History is history

Arizona bans history books

Such a bizarre article. This is what I get for reading news after finishing Little Brother at 4am.

Basically, the article explains that a judge in Arizona has decided that the Mexican American history program at Tuscon Unified School is a violation of state law.

“The Mexican American studies program, according to its faculty and supporters, offers Chicano perspectives on US history and culture. To Huppenthal [the state superintendent of public instruction], that point of view serves as a façade for perpetrating anti-American propaganda in the students.”

This really is a dangerous point of view.

When I was talking to a friend about the National Defense Authorization Act, I mentioned about the Japanese-Americans who were detained in camps in the US during WWII. This friend had no idea what I was talking about. The NDAA frightens me: “The National Defense Authorization Act has been criticized by Human Rights Watch and the American Civil Liberties Union, among other groups, because they believe the language regarding detainment is unclear and will therefore allow U.S. citizens suspected of terrorist activities to be held indefinitely without trial” (From here). I’m not really vocal but I have some pictures from Occupy Boston and I have this blog, so sure, I could be viewed as a dissident if someone really wanted to view me that way.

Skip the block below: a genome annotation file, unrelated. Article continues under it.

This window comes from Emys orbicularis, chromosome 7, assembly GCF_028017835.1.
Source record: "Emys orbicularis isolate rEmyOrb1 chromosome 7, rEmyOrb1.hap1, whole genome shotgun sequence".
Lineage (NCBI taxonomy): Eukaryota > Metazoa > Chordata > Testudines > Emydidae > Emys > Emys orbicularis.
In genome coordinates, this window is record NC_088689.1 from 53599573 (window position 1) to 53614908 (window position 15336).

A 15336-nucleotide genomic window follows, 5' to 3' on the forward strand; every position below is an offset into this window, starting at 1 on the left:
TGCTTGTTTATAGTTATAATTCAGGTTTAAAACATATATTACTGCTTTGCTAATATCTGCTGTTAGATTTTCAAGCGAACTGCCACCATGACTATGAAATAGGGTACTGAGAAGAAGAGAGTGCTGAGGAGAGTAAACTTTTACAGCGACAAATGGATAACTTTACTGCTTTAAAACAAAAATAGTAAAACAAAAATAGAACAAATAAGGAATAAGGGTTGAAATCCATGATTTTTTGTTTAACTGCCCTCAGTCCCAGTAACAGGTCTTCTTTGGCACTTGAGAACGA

I think it was scarier that I know people who don’t know the recent history of our country.

If we don’t know our history, we are bound to repeat it.

America has had it’s share of mistakes: slavery, the treatment of Native Americans (Trail of Tears to name one), the internment of Japanese Americans, and to a considerably lesser extent Prohibition; that’s just what I can easily remember from history (which was never my forte). Banning the learning of these mistakes is yet another mistake!
“Could a continuation of Arizona’s law elsewhere allow for future fallacies of America to go undocumented? If other states follow suit, absolutely. In the meantime, the effects of this ruling will impact Arizona residents only, but could cause a cultural collapse as citizens are scorned from learning of their own history.”

Clearly the government is afraid of students gaining knowledge. I think they should be. The more informed that students are, the more likely they are to realize that our government is fallible. Who knows what could happen then? Maybe things would get fixed.

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